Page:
50 Pages Posted: 22 Aug 2011 Last revised: 10 Oct 2012
Date Written: August 22, 2011
In some states, zoning is marked by the persistence of the so-called “change or mistake rule." In contrast to the traditional deference afforded to local zoning decisions, this rule limits the freedom of local governments to make site-specific zoning amendments by burdening the applicant to justify the rezone with evidence of a mistake or a substantial change in circumstances since the initial zoning designation was adopted. Despite being chastised in the courts and labeled in legal literature as a “clear misunderstanding of the planning process,” the rule has endured for over a half a century. This article explores the criticisms of and justifications for the change or mistake rule in order to identify the understanding that supports its continued application. Specifically, this article argues that the change or mistake rule was intended as a mediator between two fundamental purposes of zoning - maintaining communities that have sufficient flexibility to implement a new community vision, while providing stability and certainty as a planning device.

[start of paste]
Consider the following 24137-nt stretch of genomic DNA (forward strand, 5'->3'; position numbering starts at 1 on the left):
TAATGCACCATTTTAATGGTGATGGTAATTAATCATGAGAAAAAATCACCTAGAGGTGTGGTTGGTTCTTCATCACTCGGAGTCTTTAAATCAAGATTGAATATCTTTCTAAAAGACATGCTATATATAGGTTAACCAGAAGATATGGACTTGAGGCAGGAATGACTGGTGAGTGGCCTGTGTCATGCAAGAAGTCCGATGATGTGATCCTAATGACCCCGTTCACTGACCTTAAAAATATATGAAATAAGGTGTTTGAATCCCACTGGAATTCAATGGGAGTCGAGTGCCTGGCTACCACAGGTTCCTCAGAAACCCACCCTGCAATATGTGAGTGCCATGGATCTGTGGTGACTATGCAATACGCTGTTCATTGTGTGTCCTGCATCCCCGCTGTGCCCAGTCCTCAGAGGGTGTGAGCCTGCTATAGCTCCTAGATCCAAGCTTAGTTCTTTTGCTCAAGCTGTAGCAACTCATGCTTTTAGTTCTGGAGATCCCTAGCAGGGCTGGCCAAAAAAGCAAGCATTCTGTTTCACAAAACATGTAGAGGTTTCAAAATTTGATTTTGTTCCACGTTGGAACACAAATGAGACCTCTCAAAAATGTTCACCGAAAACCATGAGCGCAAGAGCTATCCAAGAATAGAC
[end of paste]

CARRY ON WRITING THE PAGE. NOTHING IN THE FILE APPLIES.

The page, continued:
Keywords: zoning, land use controls, land use planning, local government, Euclid, zoning amendment, change or mistake rule, rezone
Suggested Citation: Suggested Citation
Hirokawa, Keith H., Making Sense of a 'Misunderstanding of the Planning Process': Examining the Relationship Between Zoning and Rezoning Under the Change-or-Mistake Rule (August 22, 2011). 44 Urban Lawyer 295 (2012); Albany Law School Research Paper No. 18 of 2011-2012. Available at SSRN: https://ssrn.com/abstract=1914406 or http://dx.doi.org/10.2139/ssrn.1914406